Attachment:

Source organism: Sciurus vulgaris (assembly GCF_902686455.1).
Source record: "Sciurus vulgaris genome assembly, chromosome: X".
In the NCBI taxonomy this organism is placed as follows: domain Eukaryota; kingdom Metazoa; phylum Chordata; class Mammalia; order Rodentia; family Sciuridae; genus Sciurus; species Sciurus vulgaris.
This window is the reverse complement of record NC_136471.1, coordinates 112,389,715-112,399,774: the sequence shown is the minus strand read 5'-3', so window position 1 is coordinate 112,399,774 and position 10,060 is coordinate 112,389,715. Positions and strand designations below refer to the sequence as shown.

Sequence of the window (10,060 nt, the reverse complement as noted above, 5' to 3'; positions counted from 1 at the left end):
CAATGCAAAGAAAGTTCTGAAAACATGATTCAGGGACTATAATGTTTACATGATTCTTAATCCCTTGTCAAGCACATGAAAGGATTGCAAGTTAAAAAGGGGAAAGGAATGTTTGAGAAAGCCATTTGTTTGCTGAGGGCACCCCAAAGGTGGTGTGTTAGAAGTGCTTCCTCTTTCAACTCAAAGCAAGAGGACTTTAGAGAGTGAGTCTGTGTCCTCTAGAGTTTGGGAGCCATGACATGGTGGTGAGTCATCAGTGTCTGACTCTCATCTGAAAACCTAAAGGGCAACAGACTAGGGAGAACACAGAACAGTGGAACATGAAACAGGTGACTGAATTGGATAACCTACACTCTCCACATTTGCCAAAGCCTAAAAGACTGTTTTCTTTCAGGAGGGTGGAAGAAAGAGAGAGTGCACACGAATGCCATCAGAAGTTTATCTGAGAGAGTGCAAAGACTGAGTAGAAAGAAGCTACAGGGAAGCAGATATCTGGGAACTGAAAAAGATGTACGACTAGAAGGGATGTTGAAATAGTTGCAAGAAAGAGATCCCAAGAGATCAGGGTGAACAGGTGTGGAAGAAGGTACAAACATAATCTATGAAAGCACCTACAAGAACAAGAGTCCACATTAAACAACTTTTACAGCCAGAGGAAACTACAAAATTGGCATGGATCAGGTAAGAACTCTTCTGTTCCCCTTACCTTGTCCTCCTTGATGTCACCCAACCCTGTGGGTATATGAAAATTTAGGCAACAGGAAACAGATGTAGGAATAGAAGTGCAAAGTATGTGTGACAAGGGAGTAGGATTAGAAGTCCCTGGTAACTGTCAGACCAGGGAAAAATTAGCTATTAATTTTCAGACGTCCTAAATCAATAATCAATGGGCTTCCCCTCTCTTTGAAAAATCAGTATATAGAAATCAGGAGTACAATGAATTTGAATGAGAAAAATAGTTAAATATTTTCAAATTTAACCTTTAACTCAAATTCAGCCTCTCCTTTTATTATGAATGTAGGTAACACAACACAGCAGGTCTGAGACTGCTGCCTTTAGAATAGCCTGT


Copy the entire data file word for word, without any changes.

Source organism: Sciurus vulgaris (assembly GCF_902686455.1).
Source record: "Sciurus vulgaris genome assembly, chromosome: X".
In the NCBI taxonomy this organism is placed as follows: domain Eukaryota; kingdom Metazoa; phylum Chordata; class Mammalia; order Rodentia; family Sciuridae; genus Sciurus; species Sciurus vulgaris.
This window is the reverse complement of record NC_136471.1, coordinates 112,389,715-112,399,774: the sequence shown is the minus strand read 5'-3', so window position 1 is coordinate 112,399,774 and position 10,060 is coordinate 112,389,715. Positions and strand designations below refer to the sequence as shown.

Sequence of the window (10,060 nt, the reverse complement as noted above, 5' to 3'; positions counted from 1 at the left end):
CAATGCAAAGAAAGTTCTGAAAACATGATTCAGGGACTATAATGTTTACATGATTCTTAATCCCTTGTCAAGCACATGAAAGGATTGCAAGTTAAAAAGGGGAAAGGAATGTTTGAGAAAGCCATTTGTTTGCTGAGGGCACCCCAAAGGTGGTGTGTTAGAAGTGCTTCCTCTTTCAACTCAAAGCAAGAGGACTTTAGAGAGTGAGTCTGTGTCCTCTAGAGTTTGGGAGCCATGACATGGTGGTGAGTCATCAGTGTCTGACTCTCATCTGAAAACCTAAAGGGCAACAGACTAGGGAGAACACAGAACAGTGGAACATGAAACAGGTGACTGAATTGGATAACCTACACTCTCCACATTTGCCAAAGCCTAAAAGACTGTTTTCTTTCAGGAGGGTGGAAGAAAGAGAGAGTGCACACGAATGCCATCAGAAGTTTATCTGAGAGAGTGCAAAGACTGAGTAGAAAGAAGCTACAGGGAAGCAGATATCTGGGAACTGAAAAAGATGTACGACTAGAAGGGATGTTGAAATAGTTGCAAGAAAGAGATCCCAAGAGATCAGGGTGAACAGGTGTGGAAGAAGGTACAAACATAATCTATGAAAGCACCTACAAGAACAAGAGTCCACATTAAACAACTTTTACAGCCAGAGGAAACTACAAAATTGGCATGGATCAGGTAAGAACTCTTCTGTTCCCCTTACCTTGTCCTCCTTGATGTCACCCAACCCTGTGGGTATATGAAAATTTAGGCAACAGGAAACAGATGTAGGAATAGAAGTGCAAAGTATGTGTGACAAGGGAGTAGGATTAGAAGTCCCTGGTAACTGTCAGACCAGGGAAAAATTAGCTATTAATTTTCAGACGTCCTAAATCAATAATCAATGGGCTTCCCCTCTCTTTGAAAAATCAGTATATAGAAATCAGGAGTACAATGAATTTGAATGAGAAAAATAGTTAAATATTTTCAAATTTAACCTTTAACTCAAATTCAGCCTCTCCTTTTATTATGAATGTAGGTAACACAACACAGCAGGTCTGAGACTGCTGCCTTTAGAATAGCCTGT